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Sudan protesters group says Addis Ababa meetings discuss peace not jobs

African Union Special Envoy for Sudan El Hacen Labett in a meeting with FFC groups in Addis Ababa on 20 July 2019 (ST Photo)
July 22, 2019 (KHARTOUM) - The Sudanese Professionals Association (SPA); spearhead of protests that toppled al-Bashir regime in Sudan, said that its participation in consultations meetings in Addis Ababa with the arms groups is aimed at arranging a comprehensive peace process during the transitional period, stressing that it does not intend to discuss allocation of ministerial posts.

In a press statement on Monday, the PSA said that the consultations also aim to include the demands of peace and stability in the next constitutional declaration, as change must carry the wishes of peace and aspirations of the sons of the whole nation.

"In such a way, we are working with our comrades in the armed groups to link documents of democratic change and peaceful transition towards a well-established and sustainable democracy," said the SPA.

Since last week, the political and armed groups of the Forces for Freedom and Change (FFC) have been holding meetings in Addis Ababa but have made little progress.

Three armed movements members of the coalition, the Justice and Equality Movement (JEM) led by Gibril Ibrahim, the Sudan Liberation Movement (SLM) led by Minni Arko Minnawi and the Sudan People’s Liberation Movement-North (SPLM-N) led by Malik Agar participated in the consultations.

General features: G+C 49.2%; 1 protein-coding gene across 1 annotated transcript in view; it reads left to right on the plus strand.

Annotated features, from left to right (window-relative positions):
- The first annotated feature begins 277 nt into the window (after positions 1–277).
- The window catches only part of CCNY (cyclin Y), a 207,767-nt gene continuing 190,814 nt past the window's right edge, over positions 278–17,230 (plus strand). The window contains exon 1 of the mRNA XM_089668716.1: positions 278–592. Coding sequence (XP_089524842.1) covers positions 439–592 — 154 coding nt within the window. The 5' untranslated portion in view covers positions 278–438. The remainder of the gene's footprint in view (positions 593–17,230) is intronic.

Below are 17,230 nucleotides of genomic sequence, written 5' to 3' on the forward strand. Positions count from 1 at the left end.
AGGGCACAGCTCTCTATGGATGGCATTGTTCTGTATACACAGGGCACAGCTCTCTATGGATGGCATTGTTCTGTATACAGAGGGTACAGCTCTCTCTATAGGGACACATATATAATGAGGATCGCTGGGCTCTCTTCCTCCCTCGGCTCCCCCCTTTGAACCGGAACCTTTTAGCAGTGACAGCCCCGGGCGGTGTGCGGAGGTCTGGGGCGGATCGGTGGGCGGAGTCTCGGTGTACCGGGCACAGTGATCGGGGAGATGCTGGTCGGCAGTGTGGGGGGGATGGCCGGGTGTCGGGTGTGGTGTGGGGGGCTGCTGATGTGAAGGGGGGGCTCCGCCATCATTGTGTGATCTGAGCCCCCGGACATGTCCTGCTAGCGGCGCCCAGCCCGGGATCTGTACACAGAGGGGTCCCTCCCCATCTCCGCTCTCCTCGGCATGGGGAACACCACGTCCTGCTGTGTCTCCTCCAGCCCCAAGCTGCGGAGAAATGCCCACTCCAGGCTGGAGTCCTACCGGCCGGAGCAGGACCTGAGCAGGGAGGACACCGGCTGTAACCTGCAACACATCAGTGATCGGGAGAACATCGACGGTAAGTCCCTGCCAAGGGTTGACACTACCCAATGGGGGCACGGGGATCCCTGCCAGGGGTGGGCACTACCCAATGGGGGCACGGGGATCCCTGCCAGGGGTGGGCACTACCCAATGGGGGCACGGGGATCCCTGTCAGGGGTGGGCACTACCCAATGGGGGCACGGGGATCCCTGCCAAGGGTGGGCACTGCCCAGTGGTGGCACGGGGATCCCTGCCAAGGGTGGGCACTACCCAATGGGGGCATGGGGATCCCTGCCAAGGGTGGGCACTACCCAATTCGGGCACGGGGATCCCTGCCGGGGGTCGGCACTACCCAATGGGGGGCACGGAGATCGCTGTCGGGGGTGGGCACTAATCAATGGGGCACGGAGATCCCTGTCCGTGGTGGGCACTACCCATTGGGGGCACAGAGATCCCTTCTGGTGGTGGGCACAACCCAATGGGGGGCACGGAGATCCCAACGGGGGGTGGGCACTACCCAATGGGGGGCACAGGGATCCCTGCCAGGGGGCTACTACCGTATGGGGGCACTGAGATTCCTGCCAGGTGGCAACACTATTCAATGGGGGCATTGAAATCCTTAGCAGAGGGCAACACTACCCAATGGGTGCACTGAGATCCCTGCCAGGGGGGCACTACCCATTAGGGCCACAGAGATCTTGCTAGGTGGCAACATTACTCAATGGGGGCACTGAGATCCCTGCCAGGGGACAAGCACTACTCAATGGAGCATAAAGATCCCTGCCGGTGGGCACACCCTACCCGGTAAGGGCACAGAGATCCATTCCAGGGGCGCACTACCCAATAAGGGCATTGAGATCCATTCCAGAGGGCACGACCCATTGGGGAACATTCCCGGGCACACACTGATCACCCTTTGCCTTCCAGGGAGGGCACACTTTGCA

The three groups rejected the political agreement between the military junta and the FFC saying it does "not addressed the issues of the revolution" and "ignored important parties and issues."

The SPA said that the consultations with the movements "do not aim to discuss quotas or the allocation of posts", stressing that the transitional government should be formed by "patriotic and qualified people."

"Peace during the era of the former regime was a commodity sold and bought, and a cheap political auction, won by those who give up more or sell cheaper."

Reports from Addis Ababa say that the armed movements are posing preconditions to join the political agreement with the Transitional Military Council, including granting them seats in the Sovereign Council and allocating them 35% of the seats in the transitional government.

Activists posted messages in the social media denouncing the position of the armed groups, demanding to abandon the allocation of ministerial positions to rebel groups, a policy practised by the former regime.

The FFC political groups say the restricted transitional government will be formed by independent technocrats and indicated they would only participate in the transitional parliament.

(ST)